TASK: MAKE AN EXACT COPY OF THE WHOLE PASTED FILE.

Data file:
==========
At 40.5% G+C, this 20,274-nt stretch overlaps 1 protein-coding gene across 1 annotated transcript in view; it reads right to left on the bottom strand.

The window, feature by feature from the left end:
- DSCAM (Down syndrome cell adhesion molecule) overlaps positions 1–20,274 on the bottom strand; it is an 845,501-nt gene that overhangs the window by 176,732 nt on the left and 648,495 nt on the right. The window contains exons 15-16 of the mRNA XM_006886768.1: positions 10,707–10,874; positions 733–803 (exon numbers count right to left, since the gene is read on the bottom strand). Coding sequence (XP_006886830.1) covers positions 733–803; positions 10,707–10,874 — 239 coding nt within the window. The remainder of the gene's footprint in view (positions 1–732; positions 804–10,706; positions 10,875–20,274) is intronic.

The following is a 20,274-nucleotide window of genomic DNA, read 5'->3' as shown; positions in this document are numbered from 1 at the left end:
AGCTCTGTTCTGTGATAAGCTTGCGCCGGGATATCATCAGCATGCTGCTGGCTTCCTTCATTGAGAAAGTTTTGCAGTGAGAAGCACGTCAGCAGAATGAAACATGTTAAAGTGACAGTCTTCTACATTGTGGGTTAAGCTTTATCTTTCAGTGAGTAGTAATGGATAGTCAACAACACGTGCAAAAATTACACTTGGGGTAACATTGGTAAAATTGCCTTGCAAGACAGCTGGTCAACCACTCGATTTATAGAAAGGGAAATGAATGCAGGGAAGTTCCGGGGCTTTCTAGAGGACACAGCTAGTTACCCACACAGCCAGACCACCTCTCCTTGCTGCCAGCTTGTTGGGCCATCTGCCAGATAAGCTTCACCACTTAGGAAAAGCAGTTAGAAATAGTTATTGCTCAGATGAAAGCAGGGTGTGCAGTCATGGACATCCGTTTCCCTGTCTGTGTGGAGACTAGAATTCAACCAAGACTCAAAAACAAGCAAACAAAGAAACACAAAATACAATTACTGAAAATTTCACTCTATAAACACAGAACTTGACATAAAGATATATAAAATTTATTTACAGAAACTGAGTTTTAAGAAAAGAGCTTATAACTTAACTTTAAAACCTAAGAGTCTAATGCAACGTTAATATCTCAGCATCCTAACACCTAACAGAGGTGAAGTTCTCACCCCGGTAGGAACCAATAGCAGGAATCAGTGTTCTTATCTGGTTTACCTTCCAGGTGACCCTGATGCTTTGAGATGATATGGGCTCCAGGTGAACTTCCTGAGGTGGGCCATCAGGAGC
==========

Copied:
At 40.5% G+C, this 20,274-nt stretch overlaps 1 protein-coding gene across 1 annotated transcript in view; it reads right to left on the bottom strand.

The window, feature by feature from the left end:
- DSCAM (Down syndrome cell adhesion molecule) overlaps positions 1–20,274 on the bottom strand; it is an 845,501-nt gene that overhangs the window by 176,732 nt on the left and 648,495 nt on the right. The window contains exons 15-16 of the mRNA XM_006886768.1: positions 10,707–10,874; positions 733–803 (exon numbers count right to left, since the gene is read on the bottom strand). Coding sequence (XP_006886830.1) covers positions 733–803; positions 10,707–10,874 — 239 coding nt within the window. The remainder of the gene's footprint in view (positions 1–732; positions 804–10,706; positions 10,875–20,274) is intronic.

The following is a 20,274-nucleotide window of genomic DNA, read 5'->3' as shown; positions in this document are numbered from 1 at the left end:
AGCTCTGTTCTGTGATAAGCTTGCGCCGGGATATCATCAGCATGCTGCTGGCTTCCTTCATTGAGAAAGTTTTGCAGTGAGAAGCACGTCAGCAGAATGAAACATGTTAAAGTGACAGTCTTCTACATTGTGGGTTAAGCTTTATCTTTCAGTGAGTAGTAATGGATAGTCAACAACACGTGCAAAAATTACACTTGGGGTAACATTGGTAAAATTGCCTTGCAAGACAGCTGGTCAACCACTCGATTTATAGAAAGGGAAATGAATGCAGGGAAGTTCCGGGGCTTTCTAGAGGACACAGCTAGTTACCCACACAGCCAGACCACCTCTCCTTGCTGCCAGCTTGTTGGGCCATCTGCCAGATAAGCTTCACCACTTAGGAAAAGCAGTTAGAAATAGTTATTGCTCAGATGAAAGCAGGGTGTGCAGTCATGGACATCCGTTTCCCTGTCTGTGTGGAGACTAGAATTCAACCAAGACTCAAAAACAAGCAAACAAAGAAACACAAAATACAATTACTGAAAATTTCACTCTATAAACACAGAACTTGACATAAAGATATATAAAATTTATTTACAGAAACTGAGTTTTAAGAAAAGAGCTTATAACTTAACTTTAAAACCTAAGAGTCTAATGCAACGTTAATATCTCAGCATCCTAACACCTAACAGAGGTGAAGTTCTCACCCCGGTAGGAACCAATAGCAGGAATCAGTGTTCTTATCTGGTTTACCTTCCAGGTGACCCTGATGCTTTGAGATGATATGGGCTCCAGGTGAACTTCCTGAGGTGGGCCATCAGGAGC